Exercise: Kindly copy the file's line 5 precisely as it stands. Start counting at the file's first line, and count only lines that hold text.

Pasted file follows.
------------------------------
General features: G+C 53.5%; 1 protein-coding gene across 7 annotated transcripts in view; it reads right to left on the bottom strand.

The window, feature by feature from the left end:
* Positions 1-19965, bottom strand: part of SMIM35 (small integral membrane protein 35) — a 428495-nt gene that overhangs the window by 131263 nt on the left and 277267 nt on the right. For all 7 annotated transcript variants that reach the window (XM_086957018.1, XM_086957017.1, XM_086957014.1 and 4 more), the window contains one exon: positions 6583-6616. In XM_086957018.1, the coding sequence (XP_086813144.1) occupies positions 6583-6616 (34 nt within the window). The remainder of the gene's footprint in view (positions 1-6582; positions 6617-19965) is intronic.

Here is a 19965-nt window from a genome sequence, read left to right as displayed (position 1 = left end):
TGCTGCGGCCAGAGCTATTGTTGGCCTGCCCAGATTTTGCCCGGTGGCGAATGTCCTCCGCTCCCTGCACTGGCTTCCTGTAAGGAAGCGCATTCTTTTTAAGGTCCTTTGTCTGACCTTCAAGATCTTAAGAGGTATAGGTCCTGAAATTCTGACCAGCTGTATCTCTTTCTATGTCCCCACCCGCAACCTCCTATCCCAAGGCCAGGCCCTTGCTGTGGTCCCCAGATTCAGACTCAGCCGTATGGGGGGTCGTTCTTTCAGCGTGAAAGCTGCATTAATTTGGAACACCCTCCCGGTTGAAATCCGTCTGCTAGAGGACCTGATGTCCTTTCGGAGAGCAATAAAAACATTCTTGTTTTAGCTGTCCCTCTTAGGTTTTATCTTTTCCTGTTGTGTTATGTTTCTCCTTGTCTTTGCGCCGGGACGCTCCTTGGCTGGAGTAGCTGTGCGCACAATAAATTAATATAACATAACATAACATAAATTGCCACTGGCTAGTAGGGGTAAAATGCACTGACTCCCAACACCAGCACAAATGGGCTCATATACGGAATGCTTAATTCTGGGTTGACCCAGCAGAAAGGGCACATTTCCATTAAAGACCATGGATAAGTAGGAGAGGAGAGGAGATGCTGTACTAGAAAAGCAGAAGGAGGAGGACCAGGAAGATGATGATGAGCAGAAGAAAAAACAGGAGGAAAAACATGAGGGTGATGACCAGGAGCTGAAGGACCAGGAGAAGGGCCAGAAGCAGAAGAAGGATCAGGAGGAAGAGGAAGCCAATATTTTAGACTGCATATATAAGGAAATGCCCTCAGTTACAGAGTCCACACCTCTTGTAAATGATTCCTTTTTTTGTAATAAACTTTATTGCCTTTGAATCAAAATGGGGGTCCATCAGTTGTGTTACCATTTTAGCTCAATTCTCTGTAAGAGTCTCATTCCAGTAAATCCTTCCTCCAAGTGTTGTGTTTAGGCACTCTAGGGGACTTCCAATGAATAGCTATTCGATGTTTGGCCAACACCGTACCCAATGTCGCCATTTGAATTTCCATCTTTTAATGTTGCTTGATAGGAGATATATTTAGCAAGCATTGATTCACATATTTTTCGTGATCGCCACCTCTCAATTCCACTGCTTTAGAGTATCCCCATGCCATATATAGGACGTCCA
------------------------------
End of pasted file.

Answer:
TGCTGCGGCCAGAGCTATTGTTGGCCTGCCCAGATTTTGCCCGGTGGCGAATGTCCTCCGCTCCCTGCACTGGCTTCCTGTAAGGAAGCGCATTCTTTTTAAGGTCCTTTGTCTGACCTTCAAGATCTTAAGAGGTATAGGTCCTGAAATTCTGACCAGCTGTATCTCTTTCTATGTCCCCACCCGCAACCTCCTATCCCAAGGCCAGGCCCTTGCTGTGGTCCCCAGATTCAGACTCAGCCGTATGGGGGGTCGTTCTTTCAGCGTGAAAGCTGCATTAATTTGGAACACCCTCCCGGTTGAAATCCGTCTGCTAGAGGACCTGATGTCCTTTCGGAGAGCAATAAAAACATTCTTGTTTTAGCTGTCCCTCTTAGGTTTTATCTTTTCCTGTTGTGTTATGTTTCTCCTTGTCTTTGCGCCGGGACGCTCCTTGGCTGGAGTAGCTGTGCGCACAATAAATTAATATAACATAACATAACATAAATTGCCACTGGCTAGTAGGGGTAAAATGCACTGACTCCCAACACCAGCACAAATGGGCTCATATACGGAATGCTTAATTCTGGGTTGACCCAGCAGAAAGGGCACATTTCCATTAAAGACCATGGATAAGTAGGAGAGGAGAGGAGATGCTGTACTAGAAAAGCAGAAGGAGGAGGACCAGGAAGATGATGATGAGCAGAAGAAAAAACAGGAGGAAAAACATGAGGGTGATGACCAGGAGCTGAAGGACCAGGAGAAGGGCCAGAAGCAGAAGAAGGATCAGGAGGAAGAGGAAGCCAATATTTTAGACTGCATATATAAGGAAATGCCCTCAGTTACAGAGTCCACACCTCTTGTAAATGATTCCTTTTTTTGTAATAAACTTTATTGCCTTTGAATCAAAATGGGGGTCCATCAGTTGTGTTACCATTTTAGCTCAATTCTCTGTAAGAGTCTCATTCCAGTAAATCCTTCCTCCAAGTGTTGTGTTTAGGCACTCTAGGGGACTTCCAATGAATAGCTATTCGATGTTTGGCCAACACCGTACCCAATGTCGCCATTTGAATTTCCATCTTTTAATGTTGCTTGATAGGAGATATATTTAGCAAGCATTGATTCACATATTTTTCGTGATCGCCACCTCTCAATTCCACTGCTTTAGAGTATCCCCATGCCATATATAGGACGTCCA